Orange is one of the most versatile fruits that we can find in the kitchen. Whether it is sliced, juiced or peeled, orange is found in countless recipes. Both sweet and savoury. Habit, at least for what concerns me, often leads to combine it with the same ingredients, especially when it comes to sweets and cakes. Cinnamon and dark chocolate, a classics. In this recipe I developed for Maroggia’s Mill Cookbook I decided to combine orange with an aromatic herb that I love very much, thyme. The result is fresh and very fragrant. Especially given the contrast with the more rustic flavour of Maroggia’s Mill rye flour. A true discovery! This cake is excellent with a good cup of tea, I’m sure it will bring a bit of sun in these chilly days. Are you ready? Then roll up your sleeves!
Here we are, with our usual appointment withMaroggia’s Milland itsCookbook. Today I propose you a very addictive recipe, which I turned into a sweet version…taralli! You can have them as a snack during coffee break rather than offer them as an alternative to popcorn at your next movie night. I assure, there won’t be much left! Continue reading / Continua a leggere…
Antinea is a special person. We’ve known each other for little over a year but it is as if it were a life time that we have been friends. It was a mutual friend who introduced her to me. With the impending 35th birthday I thought it would be good for me to start some kind of physical activity to keep fit. Amongst the various options the most popular for women in their thirties seemed to be pilates and talking to Marko it came out that her friend Antinea is pilates instructor. There was a nice vibe from the start and despite my stiffness and the struggle to assimilate her teachings I decided to trust her, committing to exercising and trying to overcome my limits. And so it was. I’m sure that without her there would have been no “Cuochi d’artificio”and I am convinced that pilates has greatly contributed to my physical and psychological well-being, giving me not only a new body but also a new mindset. Perhaps at my age I have finally reached a state of equilibrium and for that I must thank Antinea too.
In this post I propose the original recipe for the piadina that believed itself to be ravioli. Oh yes, the recipe was originally conceived as a sweet and only later I was asked to change it into a savoury version. In fact, the first recipe’s name should have been “Piadina that believed itself to be ravioli… but also a bit cannoli”because of its sweet filling made with goat cheese and candied fruit, like the traditional cannolo. Since no recipe goes to waste and blog posting optimization has become vital to me I propose the recipe with a slight modification in the dough too, with a mix of fine semolina and AP white flour which is reminiscent of fresh pasta. I recommend using goat cheese because it is much more delicate on the palate and less creamy (too much creaminess is likely to cover the flavours of the other ingredients). I added lemon zest and fennel powder to give some freshness to the filling which would be otherwise a little too bland. Sometimes it takes very little to make a recipe special and I am very happy to say this one passed the guinea pigs test with no problem, despite the presence of candied peel which are not always to the taste of everyone. If you are among those who do not like candied peel you can always replace this ingredient with chocolate chips or other ingredients you like the most.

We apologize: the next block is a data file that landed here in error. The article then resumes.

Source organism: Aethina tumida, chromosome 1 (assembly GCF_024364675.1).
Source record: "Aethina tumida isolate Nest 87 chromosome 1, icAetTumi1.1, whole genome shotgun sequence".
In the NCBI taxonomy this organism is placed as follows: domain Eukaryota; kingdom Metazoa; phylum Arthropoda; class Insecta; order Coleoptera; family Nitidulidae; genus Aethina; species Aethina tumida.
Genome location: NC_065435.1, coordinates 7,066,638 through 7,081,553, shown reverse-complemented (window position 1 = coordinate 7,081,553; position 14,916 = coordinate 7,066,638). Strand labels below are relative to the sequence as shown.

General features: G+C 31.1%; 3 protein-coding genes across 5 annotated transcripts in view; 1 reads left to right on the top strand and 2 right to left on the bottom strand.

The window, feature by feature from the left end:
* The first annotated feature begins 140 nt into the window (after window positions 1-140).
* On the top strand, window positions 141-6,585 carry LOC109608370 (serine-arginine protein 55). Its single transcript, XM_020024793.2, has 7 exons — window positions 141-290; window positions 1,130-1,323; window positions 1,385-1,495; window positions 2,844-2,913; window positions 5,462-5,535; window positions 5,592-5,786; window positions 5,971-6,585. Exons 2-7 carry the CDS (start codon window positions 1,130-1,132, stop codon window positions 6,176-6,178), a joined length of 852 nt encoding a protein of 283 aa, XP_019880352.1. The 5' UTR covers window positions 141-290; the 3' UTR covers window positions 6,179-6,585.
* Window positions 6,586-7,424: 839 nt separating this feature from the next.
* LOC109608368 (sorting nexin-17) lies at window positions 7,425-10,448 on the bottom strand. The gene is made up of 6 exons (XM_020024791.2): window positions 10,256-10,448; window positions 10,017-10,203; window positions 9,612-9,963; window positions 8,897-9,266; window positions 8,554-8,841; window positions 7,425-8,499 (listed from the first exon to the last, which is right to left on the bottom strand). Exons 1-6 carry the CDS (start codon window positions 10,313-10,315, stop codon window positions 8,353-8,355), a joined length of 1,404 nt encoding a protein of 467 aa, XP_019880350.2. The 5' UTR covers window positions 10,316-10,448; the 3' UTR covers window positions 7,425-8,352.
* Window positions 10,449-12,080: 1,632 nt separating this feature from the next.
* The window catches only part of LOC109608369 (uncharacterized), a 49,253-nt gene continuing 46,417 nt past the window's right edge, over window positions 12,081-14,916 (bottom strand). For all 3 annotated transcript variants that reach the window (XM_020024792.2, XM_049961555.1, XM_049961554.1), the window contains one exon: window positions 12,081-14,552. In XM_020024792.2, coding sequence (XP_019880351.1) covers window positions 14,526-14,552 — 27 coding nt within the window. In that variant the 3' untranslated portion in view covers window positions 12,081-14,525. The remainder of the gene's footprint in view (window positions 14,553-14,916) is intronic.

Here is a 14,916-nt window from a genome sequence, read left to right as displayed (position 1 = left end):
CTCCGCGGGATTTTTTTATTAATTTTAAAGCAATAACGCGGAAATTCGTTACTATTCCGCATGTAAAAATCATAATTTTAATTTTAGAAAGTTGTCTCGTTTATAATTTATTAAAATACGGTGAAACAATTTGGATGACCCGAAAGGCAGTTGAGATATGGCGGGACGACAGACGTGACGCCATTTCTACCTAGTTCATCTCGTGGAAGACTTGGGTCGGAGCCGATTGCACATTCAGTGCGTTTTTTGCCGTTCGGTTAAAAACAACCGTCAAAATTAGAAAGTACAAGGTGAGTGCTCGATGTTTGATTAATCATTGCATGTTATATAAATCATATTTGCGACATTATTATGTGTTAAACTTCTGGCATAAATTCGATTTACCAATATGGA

And so we are approaching the end of the month, and as usual I am posting just a few days before the end of this month’s MTC challenge. Last month, Francesca from the Blog Burro e Zucchero won and for this last challenge before the end of the year she decided to set a higher bar. This time not only a basic recipe to take inspiration from, but the obligation to take inspiration from written work, may it be a book, a poem, a story or a song, justifying the use of ingredients in relation to it. After a first enthusiastic reaction I got into panic. What to choose? What writer, poet, singer-songwriter? What inspiration to follow, which ingredients to choose? Continue reading / Continua a leggere…
I already mentioned Maroggia’s Mill and the high quality of its Farina Nostrana flour in my post for my Autumn Flower’s recipe, a sweet brioche with pumpkin and chestnuts cream, and I expressed the good intention of making an extra effort in the selection of flours that I use for my experiments in the kitchen. Said and done.
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